Living full time in an RV can certainly have an impact on the relationships of those living in the RV. In our case, it is just Trail and myself along with the two cats, Kia and Kekovar. Every relationship is as unique as the people it is comprised of, so I can only really offer my own experience for your consideration.
We live in what I would call a medium sized RV, a 30′ airstream. While it is fairly long, it doesn’t have the height of a 5th-wheel or the width of an RV that has slide-out sides. Essentially there are two rooms, a living space with a kitchen, dining table, and couch, and a bedroom that is mostly bed. Between them is a very short hallway with a tiny separate bathroom and shower. In our RV there is essentially no privacy to be had beyond pulling a thin partition between the two rooms, though if you are a cat you can hide under the bed.
Not only is the home front a small intimate space, you may well spend more time there than you otherwise would since most RVers essentially work at home or don’t work at all. If you do go out, you are more likely to go out together since most of the time you will only have one vehicle. You are not trapped, a good notion to hold is that your living room is outside. While I set out with that in mind, the reality is that outside isn’t always all that hospitable due to rain, heat, or insects and if you are a computer creature like me, a good source of power is also important.
I would say that Trail and I spend about 95% of our time withing 30′ of one another with the only exceptions being when I use the camp showers or when she is shopping as I tend to like to wait in the car (extended shopping makes me very bored/sleepy and thus a very bad driver). I think for some couples this would be difficult, though for Trail and I it is not that large a departure. When I worked 9 to 5 about the only time we were apart was while I was at work. Even though we had a larger house, nearly all our time would be spent in the same room, even if we were doing different activities.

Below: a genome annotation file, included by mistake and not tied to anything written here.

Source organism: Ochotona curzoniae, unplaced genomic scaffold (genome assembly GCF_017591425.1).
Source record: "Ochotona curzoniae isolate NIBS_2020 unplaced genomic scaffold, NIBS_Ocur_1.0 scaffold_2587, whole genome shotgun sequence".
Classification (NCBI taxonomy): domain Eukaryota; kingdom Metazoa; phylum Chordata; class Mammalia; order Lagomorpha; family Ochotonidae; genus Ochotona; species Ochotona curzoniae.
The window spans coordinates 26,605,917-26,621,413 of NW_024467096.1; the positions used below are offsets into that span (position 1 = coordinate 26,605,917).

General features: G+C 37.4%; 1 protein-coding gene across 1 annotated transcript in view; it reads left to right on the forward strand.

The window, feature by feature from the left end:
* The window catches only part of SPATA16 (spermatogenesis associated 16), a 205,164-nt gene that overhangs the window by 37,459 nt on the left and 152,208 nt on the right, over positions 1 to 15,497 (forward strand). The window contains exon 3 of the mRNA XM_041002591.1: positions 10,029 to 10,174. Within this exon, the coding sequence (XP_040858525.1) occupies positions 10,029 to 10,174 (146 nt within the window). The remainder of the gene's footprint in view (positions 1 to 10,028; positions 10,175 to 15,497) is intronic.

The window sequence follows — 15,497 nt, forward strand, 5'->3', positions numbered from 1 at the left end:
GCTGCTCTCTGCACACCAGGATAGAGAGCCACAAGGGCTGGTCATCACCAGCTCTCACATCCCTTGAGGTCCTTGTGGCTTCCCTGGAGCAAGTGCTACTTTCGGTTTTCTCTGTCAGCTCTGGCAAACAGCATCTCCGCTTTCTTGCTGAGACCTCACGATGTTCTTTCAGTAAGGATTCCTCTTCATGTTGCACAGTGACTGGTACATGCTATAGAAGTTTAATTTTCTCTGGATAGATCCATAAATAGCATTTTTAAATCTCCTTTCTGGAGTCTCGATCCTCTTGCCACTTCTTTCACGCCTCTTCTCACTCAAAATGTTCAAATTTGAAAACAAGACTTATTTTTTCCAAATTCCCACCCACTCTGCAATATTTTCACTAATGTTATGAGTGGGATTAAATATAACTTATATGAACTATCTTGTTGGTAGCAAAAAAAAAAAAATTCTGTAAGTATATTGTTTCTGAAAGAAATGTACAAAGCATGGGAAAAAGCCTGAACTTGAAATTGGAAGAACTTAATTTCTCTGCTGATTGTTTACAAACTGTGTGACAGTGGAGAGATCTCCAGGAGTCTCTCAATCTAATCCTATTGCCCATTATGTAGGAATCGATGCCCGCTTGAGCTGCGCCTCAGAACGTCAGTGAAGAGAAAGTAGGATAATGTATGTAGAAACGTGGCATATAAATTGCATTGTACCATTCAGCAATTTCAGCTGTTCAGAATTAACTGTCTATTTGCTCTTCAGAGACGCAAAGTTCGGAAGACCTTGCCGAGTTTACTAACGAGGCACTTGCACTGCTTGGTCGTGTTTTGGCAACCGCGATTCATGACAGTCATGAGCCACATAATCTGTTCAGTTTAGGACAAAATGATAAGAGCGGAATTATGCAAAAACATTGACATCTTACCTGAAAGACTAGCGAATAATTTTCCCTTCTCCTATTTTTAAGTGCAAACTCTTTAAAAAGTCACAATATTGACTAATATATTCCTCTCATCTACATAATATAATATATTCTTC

There is nothing about the proximity or lack of privacy that seems to bother either of us very much. There are times when it is somewhat inconvenient. Noise from cooking or the TV is inescapable in such a tiny space so you have to be tolerant of that. One challenge for Trail is that I’m a little grouchy and slow in the morning. When I worked, she was mostly spared that, but now she has to put up with a sluggish sourpuss every morning instead of only on the weekends. Often our biggest challenge is when we are both trying to get things done in the RV which don’t involve sitting down. There is hardly any room to pass by one another so we can easily end up in each other’s way and that can get a bit frustrating for us both.
I think the situation could be difficult for other couples. We have always had a fairly harmonious and close relationship. In our more than 15 years of living together (14 years of marriage) we have never had what I would call a big fight. We’ve never yelled at each other, never walked out, never wanted to get away from one another. We sometimes argue, and don’t always see eye to eye, but one of us is almost always willing to compromise or defer to make peace because we both want harmony more than we want to have our own way. Tolerance, acceptance, respect, and compromise are key traits to keeping the peace.